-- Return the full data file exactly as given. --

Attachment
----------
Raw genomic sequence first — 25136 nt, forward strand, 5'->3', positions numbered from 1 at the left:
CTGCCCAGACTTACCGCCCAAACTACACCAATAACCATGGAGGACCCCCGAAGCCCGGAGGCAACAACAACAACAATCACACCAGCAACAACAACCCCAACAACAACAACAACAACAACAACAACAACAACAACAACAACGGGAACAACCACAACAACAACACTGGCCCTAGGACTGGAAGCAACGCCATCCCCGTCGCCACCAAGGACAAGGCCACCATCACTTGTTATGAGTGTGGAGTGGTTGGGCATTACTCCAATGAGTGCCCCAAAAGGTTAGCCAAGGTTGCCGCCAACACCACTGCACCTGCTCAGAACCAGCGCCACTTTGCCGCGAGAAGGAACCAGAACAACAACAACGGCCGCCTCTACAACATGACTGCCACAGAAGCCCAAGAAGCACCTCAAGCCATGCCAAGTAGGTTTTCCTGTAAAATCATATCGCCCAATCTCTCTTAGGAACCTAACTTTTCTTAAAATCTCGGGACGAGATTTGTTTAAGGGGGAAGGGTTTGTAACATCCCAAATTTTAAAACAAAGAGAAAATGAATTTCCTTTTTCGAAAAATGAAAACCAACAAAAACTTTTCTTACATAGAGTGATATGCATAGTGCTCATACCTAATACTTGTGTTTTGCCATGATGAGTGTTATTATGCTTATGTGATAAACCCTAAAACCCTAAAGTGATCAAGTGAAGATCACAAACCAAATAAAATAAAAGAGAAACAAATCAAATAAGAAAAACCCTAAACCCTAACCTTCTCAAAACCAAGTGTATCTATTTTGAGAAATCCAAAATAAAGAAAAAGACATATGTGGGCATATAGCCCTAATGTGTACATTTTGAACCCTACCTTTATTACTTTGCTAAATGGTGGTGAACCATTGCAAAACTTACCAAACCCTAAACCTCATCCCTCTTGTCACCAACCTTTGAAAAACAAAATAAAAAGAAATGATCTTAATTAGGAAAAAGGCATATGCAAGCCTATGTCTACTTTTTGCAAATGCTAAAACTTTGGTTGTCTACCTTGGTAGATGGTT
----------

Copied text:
Raw genomic sequence first — 25136 nt, forward strand, 5'->3', positions numbered from 1 at the left:
CTGCCCAGACTTACCGCCCAAACTACACCAATAACCATGGAGGACCCCCGAAGCCCGGAGGCAACAACAACAACAATCACACCAGCAACAACAACCCCAACAACAACAACAACAACAACAACAACAACAACAACAACAACGGGAACAACCACAACAACAACACTGGCCCTAGGACTGGAAGCAACGCCATCCCCGTCGCCACCAAGGACAAGGCCACCATCACTTGTTATGAGTGTGGAGTGGTTGGGCATTACTCCAATGAGTGCCCCAAAAGGTTAGCCAAGGTTGCCGCCAACACCACTGCACCTGCTCAGAACCAGCGCCACTTTGCCGCGAGAAGGAACCAGAACAACAACAACGGCCGCCTCTACAACATGACTGCCACAGAAGCCCAAGAAGCACCTCAAGCCATGCCAAGTAGGTTTTCCTGTAAAATCATATCGCCCAATCTCTCTTAGGAACCTAACTTTTCTTAAAATCTCGGGACGAGATTTGTTTAAGGGGGAAGGGTTTGTAACATCCCAAATTTTAAAACAAAGAGAAAATGAATTTCCTTTTTCGAAAAATGAAAACCAACAAAAACTTTTCTTACATAGAGTGATATGCATAGTGCTCATACCTAATACTTGTGTTTTGCCATGATGAGTGTTATTATGCTTATGTGATAAACCCTAAAACCCTAAAGTGATCAAGTGAAGATCACAAACCAAATAAAATAAAAGAGAAACAAATCAAATAAGAAAAACCCTAAACCCTAACCTTCTCAAAACCAAGTGTATCTATTTTGAGAAATCCAAAATAAAGAAAAAGACATATGTGGGCATATAGCCCTAATGTGTACATTTTGAACCCTACCTTTATTACTTTGCTAAATGGTGGTGAACCATTGCAAAACTTACCAAACCCTAAACCTCATCCCTCTTGTCACCAACCTTTGAAAAACAAAATAAAAAGAAATGATCTTAATTAGGAAAAAGGCATATGCAAGCCTATGTCTACTTTTTGCAAATGCTAAAACTTTGGTTGTCTACCTTGGTAGATGGTT